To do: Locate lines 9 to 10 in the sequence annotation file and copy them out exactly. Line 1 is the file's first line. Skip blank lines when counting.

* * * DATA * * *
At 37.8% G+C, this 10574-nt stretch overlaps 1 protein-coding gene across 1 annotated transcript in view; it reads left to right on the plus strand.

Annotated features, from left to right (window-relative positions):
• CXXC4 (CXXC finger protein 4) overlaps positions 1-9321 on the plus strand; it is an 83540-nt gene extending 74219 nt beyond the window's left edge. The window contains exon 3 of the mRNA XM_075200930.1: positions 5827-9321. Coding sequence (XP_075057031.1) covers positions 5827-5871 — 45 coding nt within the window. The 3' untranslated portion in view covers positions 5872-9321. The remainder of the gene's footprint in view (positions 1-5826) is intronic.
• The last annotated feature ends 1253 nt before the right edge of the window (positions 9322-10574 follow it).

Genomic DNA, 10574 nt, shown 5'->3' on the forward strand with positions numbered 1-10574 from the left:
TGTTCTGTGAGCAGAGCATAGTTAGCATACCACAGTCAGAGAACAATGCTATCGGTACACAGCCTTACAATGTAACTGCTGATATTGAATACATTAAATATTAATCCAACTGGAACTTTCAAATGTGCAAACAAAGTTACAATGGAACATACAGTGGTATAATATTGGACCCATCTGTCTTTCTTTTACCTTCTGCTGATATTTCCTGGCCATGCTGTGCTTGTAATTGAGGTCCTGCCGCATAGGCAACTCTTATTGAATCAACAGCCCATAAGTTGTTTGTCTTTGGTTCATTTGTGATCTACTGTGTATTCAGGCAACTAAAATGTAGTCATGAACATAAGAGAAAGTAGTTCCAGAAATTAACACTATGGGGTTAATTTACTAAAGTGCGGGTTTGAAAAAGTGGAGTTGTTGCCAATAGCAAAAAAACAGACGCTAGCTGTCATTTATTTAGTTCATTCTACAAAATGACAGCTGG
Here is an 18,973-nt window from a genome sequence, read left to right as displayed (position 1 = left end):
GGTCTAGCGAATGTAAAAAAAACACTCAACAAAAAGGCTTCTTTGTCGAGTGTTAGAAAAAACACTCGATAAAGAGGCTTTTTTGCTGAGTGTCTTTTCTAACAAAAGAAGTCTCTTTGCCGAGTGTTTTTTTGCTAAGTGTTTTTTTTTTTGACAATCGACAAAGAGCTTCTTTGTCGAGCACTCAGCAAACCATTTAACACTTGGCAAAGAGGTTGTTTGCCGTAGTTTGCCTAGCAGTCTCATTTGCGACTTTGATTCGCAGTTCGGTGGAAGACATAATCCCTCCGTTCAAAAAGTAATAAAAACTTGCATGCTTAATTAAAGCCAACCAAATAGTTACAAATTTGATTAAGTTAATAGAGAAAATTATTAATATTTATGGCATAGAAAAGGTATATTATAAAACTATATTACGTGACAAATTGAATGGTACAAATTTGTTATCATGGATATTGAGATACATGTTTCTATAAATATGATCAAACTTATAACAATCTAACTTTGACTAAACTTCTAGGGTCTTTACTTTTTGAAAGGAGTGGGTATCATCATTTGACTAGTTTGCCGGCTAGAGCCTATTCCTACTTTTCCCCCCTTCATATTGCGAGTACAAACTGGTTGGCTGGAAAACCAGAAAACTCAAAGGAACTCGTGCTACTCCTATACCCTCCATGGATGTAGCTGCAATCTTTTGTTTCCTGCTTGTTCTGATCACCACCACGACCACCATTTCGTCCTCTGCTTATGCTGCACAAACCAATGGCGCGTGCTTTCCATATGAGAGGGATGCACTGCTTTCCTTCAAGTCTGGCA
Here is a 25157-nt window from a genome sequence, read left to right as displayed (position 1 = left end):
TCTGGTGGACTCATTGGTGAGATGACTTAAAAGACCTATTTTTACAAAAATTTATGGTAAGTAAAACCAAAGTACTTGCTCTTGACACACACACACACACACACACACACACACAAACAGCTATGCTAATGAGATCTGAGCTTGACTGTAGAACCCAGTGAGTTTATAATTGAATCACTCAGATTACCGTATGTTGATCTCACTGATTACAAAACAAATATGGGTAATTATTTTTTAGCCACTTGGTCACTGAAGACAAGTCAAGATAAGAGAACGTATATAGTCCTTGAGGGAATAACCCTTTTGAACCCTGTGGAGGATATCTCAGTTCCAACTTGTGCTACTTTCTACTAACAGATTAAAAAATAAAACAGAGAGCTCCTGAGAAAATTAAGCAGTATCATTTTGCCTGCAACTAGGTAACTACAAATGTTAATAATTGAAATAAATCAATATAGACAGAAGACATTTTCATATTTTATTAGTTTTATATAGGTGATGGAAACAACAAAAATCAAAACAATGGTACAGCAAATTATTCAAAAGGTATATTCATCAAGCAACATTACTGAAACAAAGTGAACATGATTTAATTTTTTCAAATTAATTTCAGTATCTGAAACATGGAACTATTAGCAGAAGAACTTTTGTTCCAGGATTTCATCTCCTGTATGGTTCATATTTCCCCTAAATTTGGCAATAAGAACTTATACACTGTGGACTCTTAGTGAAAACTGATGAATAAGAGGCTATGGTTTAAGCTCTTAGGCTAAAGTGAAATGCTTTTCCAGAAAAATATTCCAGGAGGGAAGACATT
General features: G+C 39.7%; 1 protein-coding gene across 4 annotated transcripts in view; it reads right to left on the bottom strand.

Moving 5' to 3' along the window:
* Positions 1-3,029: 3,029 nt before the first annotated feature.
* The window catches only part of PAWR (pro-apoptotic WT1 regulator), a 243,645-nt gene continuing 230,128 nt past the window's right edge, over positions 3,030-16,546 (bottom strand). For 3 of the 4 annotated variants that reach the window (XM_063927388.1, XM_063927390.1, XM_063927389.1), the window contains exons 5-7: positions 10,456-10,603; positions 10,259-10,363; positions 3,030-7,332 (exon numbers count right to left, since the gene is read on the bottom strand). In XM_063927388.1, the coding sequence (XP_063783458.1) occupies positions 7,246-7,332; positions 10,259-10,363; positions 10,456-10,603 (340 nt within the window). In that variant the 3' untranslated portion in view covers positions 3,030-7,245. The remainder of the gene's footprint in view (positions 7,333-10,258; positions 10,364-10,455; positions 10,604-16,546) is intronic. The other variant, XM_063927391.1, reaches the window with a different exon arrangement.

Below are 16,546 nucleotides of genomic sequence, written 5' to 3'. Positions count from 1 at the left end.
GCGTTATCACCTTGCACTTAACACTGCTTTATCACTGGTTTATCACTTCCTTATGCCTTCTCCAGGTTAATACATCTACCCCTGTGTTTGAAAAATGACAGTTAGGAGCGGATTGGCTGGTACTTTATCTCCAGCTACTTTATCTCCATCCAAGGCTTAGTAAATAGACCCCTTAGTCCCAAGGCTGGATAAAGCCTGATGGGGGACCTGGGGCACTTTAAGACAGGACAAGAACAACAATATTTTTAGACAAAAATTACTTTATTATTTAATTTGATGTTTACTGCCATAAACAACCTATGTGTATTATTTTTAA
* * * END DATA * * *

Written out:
Here is a 25157-nt window from a genome sequence, read left to right as displayed (position 1 = left end):
TCTGGTGGACTCATTGGTGAGATGACTTAAAAGACCTATTTTTACAAAAATTTATGGTAAGTAAAACCAAAGTACTTGCTCTTGACACACACACACACACACACACACACACACAAACAGCTATGCTAATGAGATCTGAGCTTGACTGTAGAACCCAGTGAGTTTATAATTGAATCACTCAGATTACCGTATGTTGATCTCACTGATTACAAAACAAATATGGGTAATTATTTTTTAGCCACTTGGTCACTGAAGACAAGTCAAGATAAGAGAACGTATATAGTCCTTGAGGGAATAACCCTTTTGAACCCTGTGGAGGATATCTCAGTTCCAACTTGTGCTACTTTCTACTAACAGATTAAAAAATAAAACAGAGAGCTCCTGAGAAAATTAAGCAGTATCATTTTGCCTGCAACTAGGTAACTACAAATGTTAATAATTGAAATAAATCAATATAGACAGAAGACATTTTCATATTTTATTAGTTTTATATAGGTGATGGAAACAACAAAAATCAAAACAATGGTACAGCAAATTATTCAAAAGGTATATTCATCAAGCAACATTACTGAAACAAAGTGAACATGATTTAATTTTTTCAAATTAATTTCAGTATCTGAAACATGGAACTATTAGCAGAAGAACTTTTGTTCCAGGATTTCATCTCCTGTATGGTTCATATTTCCCCTAAATTTGGCAATAAGAACTTATACACTGTGGACTCTTAGTGAAAACTGATGAATAAGAGGCTATGGTTTAAGCTCTTAGGCTAAAGTGAAATGCTTTTCCAGAAAAATATTCCAGGAGGGAAGACATT